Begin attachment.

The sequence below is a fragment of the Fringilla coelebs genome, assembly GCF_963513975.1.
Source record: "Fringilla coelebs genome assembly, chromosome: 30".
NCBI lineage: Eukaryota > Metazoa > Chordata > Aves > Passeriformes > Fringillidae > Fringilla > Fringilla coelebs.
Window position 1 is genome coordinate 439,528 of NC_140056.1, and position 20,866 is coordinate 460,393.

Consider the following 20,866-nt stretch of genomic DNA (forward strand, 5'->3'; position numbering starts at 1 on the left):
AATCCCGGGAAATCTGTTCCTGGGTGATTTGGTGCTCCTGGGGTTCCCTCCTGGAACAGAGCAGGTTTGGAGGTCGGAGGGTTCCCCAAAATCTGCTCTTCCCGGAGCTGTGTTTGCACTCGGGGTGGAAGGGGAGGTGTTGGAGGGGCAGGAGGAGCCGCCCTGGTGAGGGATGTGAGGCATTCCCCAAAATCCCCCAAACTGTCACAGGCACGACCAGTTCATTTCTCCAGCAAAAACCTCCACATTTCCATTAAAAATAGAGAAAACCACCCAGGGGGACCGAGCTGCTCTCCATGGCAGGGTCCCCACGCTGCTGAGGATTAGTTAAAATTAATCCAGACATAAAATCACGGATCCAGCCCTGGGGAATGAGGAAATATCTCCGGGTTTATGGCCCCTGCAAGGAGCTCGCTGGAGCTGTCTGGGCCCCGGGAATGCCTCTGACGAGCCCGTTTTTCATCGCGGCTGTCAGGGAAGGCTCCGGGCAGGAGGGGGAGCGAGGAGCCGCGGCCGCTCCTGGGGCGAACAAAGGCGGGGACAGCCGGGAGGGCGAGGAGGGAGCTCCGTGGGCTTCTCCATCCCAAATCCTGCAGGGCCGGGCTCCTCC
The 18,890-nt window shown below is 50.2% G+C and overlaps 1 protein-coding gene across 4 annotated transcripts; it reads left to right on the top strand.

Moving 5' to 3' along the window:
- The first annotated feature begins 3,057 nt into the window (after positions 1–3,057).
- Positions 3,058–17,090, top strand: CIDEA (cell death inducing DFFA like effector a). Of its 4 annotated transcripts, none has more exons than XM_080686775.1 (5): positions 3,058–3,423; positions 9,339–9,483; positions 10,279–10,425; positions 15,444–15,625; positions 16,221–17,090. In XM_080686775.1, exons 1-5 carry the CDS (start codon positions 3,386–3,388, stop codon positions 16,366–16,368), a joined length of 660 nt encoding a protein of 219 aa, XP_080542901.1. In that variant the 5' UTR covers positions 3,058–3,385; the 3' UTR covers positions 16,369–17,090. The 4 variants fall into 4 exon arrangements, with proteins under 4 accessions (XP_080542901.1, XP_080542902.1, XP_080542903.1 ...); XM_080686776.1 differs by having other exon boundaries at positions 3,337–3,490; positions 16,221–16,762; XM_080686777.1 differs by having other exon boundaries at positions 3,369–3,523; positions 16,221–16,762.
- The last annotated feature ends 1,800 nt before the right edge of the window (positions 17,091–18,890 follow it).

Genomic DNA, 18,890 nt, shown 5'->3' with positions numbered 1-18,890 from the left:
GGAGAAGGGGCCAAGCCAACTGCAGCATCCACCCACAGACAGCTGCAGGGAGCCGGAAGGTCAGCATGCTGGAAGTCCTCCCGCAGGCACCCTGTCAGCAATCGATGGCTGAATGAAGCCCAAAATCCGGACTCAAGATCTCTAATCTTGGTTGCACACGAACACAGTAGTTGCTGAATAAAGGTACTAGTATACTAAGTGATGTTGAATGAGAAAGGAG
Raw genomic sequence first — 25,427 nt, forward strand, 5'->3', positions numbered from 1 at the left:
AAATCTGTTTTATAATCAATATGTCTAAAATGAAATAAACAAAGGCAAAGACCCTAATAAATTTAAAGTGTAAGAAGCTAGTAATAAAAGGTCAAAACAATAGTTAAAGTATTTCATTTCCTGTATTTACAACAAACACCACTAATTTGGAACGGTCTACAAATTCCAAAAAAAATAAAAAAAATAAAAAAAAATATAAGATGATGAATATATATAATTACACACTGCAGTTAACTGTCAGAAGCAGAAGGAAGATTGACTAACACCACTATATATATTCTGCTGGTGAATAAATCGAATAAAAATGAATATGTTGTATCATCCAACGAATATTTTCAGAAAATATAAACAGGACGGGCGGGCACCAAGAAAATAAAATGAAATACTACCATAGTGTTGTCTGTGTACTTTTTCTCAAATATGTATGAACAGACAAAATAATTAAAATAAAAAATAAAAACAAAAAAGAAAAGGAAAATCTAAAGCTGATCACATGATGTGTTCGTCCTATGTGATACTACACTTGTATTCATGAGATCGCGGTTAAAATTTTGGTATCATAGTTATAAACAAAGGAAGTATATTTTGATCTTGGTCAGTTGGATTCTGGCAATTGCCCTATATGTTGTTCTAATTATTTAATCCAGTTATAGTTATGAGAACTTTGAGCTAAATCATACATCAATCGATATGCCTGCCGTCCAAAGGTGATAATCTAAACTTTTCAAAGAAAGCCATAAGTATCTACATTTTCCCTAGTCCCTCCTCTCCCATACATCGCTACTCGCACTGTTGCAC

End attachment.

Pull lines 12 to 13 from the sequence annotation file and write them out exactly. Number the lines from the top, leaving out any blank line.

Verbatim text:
Genomic DNA, 18,890 nt, shown 5'->3' with positions numbered 1-18,890 from the left:
GGAGAAGGGGCCAAGCCAACTGCAGCATCCACCCACAGACAGCTGCAGGGAGCCGGAAGGTCAGCATGCTGGAAGTCCTCCCGCAGGCACCCTGTCAGCAATCGATGGCTGAATGAAGCCCAAAATCCGGACTCAAGATCTCTAATCTTGGTTGCACACGAACACAGTAGTTGCTGAATAAAGGTACTAGTATACTAAGTGATGTTGAATGAGAAAGGAG